Christianity was brought to Britain by the Romans, and when they left, it was preserved in Wales by the monks and reclusive holy men, even under attacks from pagan Anglo-Saxons.
In the seventh century wandering missionaries came to Wales from Ireland and spread the gospel. They were led by St Patrick (who was Welsh), who had converted Ireland. These Celtic Saints set up centres of learning and prayer. Men like Dyfrig, the first Abbot of Caldey Island off the coast of Pembrokeshire, Deiniol who founded a monastery at Bangor in North Wales, and St Govan's church built into the cliffs of south Pembrokeshire.
One of the best known was Illtud, who came to be regarded as the 'most learned of the Britons.' He set up a monastery at Llantwit Major in the Vale of Glamorgan where hundreds came to study poetry, art, rhetoric and the scriptures.
The greatest of the Welsh Saints was St David, now the patron saint of Wales. He was born in Pembrokeshire about 520 and established a monastery on the banks of the Alun River. Today St David's cathedral (above), the smallest cathedral in the British Isles, stands on the site. Most of the stories about David are myths and legends, but he is said to have performed many miracles. The best known is when he preached at Llanddewibrefi and the ground rose beneath him so that the crowd could see and hear him better. He died on 1 March 588, and St David's Day is celebrated on 1 March every year in Wales.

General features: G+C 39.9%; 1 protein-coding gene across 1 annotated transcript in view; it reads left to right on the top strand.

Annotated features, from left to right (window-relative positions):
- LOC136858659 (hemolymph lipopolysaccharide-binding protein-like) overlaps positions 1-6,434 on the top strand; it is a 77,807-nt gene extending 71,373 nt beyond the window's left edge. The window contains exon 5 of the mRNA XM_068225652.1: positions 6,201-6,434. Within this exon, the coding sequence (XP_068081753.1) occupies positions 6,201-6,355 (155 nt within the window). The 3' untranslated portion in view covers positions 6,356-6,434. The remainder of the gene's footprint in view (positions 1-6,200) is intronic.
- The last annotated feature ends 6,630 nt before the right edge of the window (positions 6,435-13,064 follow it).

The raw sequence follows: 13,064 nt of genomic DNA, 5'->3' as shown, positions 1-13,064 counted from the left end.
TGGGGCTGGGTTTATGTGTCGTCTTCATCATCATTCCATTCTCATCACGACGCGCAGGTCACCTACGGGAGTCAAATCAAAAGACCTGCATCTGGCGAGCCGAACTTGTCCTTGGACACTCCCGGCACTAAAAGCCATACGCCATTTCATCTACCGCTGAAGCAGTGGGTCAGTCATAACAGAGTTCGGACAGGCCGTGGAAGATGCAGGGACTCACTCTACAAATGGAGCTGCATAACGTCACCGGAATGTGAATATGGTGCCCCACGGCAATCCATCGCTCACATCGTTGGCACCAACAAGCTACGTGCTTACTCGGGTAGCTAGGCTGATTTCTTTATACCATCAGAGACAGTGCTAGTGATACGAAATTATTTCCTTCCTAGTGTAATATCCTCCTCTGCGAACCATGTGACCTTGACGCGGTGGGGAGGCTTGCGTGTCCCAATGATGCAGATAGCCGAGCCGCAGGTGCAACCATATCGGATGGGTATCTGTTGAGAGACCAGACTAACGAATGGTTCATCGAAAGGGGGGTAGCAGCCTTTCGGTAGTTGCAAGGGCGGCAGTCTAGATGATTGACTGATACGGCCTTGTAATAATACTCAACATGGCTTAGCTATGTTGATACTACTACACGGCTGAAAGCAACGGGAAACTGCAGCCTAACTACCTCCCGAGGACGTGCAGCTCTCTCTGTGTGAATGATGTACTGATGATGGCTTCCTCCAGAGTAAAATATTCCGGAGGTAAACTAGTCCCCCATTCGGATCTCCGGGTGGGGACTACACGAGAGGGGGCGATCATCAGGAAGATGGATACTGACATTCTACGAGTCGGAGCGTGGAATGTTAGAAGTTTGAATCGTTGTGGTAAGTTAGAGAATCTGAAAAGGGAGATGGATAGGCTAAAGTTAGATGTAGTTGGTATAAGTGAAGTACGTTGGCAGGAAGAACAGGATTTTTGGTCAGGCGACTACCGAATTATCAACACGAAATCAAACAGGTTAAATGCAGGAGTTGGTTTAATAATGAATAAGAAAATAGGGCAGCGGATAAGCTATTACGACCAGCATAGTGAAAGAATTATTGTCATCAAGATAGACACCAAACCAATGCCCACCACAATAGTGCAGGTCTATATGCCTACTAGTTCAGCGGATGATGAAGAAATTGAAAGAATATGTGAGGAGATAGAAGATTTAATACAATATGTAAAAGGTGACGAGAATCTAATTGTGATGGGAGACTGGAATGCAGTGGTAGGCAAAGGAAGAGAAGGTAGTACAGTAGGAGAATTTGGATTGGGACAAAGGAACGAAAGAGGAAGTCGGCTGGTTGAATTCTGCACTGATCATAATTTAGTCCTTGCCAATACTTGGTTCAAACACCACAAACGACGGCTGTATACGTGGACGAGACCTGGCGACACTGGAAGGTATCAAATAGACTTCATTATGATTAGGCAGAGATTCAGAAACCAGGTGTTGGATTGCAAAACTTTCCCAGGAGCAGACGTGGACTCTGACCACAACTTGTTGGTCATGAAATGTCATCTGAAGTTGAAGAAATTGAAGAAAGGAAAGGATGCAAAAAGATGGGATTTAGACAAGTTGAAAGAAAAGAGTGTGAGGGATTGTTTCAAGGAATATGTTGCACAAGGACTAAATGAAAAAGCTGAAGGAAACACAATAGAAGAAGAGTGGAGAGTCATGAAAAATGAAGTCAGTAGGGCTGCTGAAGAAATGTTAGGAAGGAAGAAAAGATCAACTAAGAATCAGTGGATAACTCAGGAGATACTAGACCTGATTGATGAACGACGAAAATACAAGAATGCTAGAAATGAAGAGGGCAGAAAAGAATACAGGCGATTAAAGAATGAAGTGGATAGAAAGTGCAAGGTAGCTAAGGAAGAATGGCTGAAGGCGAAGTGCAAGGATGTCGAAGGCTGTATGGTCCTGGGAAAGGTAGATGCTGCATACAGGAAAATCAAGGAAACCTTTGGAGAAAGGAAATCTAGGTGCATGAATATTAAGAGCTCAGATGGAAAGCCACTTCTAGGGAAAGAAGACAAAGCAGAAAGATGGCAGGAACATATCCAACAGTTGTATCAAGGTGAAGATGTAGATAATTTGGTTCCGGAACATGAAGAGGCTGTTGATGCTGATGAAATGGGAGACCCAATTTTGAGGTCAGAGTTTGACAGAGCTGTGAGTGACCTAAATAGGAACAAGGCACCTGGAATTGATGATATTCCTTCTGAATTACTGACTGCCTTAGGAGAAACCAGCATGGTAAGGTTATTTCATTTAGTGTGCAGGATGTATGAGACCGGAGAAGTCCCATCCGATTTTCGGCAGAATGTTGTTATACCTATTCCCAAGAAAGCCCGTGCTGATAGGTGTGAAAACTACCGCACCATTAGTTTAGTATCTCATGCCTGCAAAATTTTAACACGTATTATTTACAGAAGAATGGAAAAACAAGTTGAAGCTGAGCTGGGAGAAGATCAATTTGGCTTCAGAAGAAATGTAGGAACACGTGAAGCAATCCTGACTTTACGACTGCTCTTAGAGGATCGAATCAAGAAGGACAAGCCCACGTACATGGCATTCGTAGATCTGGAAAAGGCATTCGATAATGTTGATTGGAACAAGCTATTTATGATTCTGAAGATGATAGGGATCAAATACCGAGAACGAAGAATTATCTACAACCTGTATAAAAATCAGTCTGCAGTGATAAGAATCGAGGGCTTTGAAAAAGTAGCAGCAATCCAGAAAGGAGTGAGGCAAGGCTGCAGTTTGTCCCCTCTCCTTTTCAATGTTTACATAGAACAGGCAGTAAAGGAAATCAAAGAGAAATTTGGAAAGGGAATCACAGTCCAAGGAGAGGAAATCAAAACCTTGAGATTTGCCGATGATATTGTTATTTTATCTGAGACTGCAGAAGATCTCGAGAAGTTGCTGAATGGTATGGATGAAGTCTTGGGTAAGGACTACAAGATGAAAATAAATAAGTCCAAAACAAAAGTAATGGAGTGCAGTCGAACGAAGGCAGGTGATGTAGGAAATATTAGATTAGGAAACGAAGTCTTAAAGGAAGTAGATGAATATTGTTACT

The influence of the saints can be seen today in Wales in the huge number of placenames which start with Llan. The evangelists created churches surrounded by an earthen embankment. The enclosure was called a llan. Later, this referred to the church itself, with the name of its founder, and gave its name to the settlement around the llan. Place names such as Llandeilo (Teilo's llan) and Llanilltud (Illtud's llan).
Note: The double L sound in Welsh is made by putting the tip of the tongue behind the top teeth, as if you were going to say L and blowing. You can find a simple guide to welsh pronounciation here.
[Adapted from Highlights of Welsh History by Phil Carradice]